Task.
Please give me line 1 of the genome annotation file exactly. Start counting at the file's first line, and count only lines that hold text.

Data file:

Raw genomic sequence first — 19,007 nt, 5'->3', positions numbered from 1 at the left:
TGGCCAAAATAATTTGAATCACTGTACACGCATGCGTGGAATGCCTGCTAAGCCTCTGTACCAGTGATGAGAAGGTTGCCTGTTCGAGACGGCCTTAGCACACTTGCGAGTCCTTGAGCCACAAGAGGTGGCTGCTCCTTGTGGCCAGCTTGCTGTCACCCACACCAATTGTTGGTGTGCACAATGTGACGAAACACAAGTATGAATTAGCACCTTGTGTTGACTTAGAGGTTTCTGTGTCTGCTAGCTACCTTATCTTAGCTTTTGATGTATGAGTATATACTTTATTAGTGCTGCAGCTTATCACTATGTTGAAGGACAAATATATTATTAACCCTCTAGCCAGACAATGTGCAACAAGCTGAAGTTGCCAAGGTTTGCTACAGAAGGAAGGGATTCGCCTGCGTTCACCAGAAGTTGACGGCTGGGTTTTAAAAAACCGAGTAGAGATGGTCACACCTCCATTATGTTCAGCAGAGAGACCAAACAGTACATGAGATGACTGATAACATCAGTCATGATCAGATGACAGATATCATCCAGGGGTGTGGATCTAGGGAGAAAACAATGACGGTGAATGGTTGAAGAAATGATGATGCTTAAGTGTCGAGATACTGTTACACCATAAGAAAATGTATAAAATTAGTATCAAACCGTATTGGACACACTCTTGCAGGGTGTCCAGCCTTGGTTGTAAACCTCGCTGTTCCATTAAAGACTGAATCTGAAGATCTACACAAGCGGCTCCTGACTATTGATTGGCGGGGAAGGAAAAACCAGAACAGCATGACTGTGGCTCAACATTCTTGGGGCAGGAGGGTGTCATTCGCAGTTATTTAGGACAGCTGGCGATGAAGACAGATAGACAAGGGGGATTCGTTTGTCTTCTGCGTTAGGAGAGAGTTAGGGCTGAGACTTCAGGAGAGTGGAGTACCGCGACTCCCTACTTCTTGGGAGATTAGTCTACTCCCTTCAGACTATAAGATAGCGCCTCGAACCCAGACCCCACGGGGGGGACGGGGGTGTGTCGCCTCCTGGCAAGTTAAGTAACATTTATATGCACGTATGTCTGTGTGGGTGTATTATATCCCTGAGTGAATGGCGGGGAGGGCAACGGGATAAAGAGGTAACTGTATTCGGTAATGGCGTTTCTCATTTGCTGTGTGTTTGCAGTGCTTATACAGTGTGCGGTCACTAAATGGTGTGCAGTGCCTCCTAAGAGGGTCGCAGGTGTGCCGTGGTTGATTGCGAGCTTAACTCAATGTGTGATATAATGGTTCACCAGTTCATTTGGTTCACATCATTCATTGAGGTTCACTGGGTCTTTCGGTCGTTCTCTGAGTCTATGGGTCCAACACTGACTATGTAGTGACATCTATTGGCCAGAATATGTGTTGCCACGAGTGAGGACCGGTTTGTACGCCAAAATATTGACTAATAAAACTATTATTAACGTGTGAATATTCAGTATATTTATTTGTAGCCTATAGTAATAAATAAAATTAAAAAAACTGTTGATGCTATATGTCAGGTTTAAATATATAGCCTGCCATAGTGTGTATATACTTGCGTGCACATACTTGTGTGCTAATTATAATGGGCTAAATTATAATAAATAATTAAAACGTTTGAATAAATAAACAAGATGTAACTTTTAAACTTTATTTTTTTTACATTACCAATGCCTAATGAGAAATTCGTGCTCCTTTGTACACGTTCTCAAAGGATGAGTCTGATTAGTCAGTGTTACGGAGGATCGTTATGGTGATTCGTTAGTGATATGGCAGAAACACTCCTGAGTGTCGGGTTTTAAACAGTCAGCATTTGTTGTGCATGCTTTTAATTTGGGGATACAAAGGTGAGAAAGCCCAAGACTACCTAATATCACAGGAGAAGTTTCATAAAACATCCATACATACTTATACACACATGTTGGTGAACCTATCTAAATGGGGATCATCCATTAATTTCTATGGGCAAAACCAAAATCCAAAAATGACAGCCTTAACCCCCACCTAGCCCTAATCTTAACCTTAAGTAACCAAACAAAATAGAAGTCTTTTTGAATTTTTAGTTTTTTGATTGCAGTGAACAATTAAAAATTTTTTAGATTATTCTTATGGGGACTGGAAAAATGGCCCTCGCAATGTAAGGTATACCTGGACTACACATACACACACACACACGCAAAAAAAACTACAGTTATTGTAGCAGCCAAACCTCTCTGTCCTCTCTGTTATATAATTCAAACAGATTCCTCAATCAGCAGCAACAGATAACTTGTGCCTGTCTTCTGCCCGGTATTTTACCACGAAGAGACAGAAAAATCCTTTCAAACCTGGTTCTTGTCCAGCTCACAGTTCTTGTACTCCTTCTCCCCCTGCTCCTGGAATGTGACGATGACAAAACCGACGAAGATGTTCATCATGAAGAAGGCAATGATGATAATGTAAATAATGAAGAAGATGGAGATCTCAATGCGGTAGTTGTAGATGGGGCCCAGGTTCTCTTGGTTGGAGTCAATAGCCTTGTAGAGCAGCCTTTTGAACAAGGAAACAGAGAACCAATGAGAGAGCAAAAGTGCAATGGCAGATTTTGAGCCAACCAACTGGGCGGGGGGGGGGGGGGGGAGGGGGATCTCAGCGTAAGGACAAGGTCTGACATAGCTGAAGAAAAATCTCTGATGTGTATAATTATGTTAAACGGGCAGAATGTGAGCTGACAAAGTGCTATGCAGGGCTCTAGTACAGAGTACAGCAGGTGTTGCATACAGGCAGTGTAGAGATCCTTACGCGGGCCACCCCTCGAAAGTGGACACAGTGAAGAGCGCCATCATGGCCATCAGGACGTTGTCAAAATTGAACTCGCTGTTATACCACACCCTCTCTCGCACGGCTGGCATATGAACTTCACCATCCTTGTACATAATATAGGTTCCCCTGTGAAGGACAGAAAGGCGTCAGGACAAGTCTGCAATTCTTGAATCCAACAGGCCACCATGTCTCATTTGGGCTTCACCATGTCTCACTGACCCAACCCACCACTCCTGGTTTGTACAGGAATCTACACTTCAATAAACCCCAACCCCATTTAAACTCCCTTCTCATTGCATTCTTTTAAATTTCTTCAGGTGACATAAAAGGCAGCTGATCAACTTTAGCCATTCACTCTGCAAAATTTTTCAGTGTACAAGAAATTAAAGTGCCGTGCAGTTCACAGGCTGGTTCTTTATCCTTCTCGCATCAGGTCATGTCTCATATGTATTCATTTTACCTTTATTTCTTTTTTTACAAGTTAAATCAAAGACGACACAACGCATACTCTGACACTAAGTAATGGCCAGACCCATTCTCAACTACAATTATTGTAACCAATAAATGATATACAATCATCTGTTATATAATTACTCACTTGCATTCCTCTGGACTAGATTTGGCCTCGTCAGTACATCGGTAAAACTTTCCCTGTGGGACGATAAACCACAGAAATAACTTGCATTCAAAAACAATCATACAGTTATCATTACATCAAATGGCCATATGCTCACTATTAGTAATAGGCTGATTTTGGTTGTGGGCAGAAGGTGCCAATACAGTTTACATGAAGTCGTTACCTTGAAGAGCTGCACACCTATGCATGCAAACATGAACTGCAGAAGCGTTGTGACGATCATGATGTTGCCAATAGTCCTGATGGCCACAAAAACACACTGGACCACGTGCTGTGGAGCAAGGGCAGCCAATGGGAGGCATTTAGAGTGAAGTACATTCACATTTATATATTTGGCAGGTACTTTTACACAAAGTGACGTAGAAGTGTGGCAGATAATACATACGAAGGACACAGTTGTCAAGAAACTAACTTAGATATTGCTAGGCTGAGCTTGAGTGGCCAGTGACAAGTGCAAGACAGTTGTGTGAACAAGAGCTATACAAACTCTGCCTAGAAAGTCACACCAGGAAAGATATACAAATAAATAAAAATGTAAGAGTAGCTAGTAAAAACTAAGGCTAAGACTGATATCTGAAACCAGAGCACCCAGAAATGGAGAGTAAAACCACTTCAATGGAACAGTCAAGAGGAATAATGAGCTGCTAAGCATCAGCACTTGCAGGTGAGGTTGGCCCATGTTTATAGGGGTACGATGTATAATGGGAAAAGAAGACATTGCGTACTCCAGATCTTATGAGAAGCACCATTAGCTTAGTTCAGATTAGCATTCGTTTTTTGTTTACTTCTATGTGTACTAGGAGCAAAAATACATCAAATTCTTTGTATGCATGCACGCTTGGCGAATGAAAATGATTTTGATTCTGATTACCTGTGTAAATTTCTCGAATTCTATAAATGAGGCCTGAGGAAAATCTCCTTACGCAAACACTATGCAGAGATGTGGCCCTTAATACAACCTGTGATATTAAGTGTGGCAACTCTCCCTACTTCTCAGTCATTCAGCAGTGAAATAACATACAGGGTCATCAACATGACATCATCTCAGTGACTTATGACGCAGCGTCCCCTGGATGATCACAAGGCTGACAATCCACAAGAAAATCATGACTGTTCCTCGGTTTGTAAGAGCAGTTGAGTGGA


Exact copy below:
Raw genomic sequence first — 19,007 nt, 5'->3', positions numbered from 1 at the left: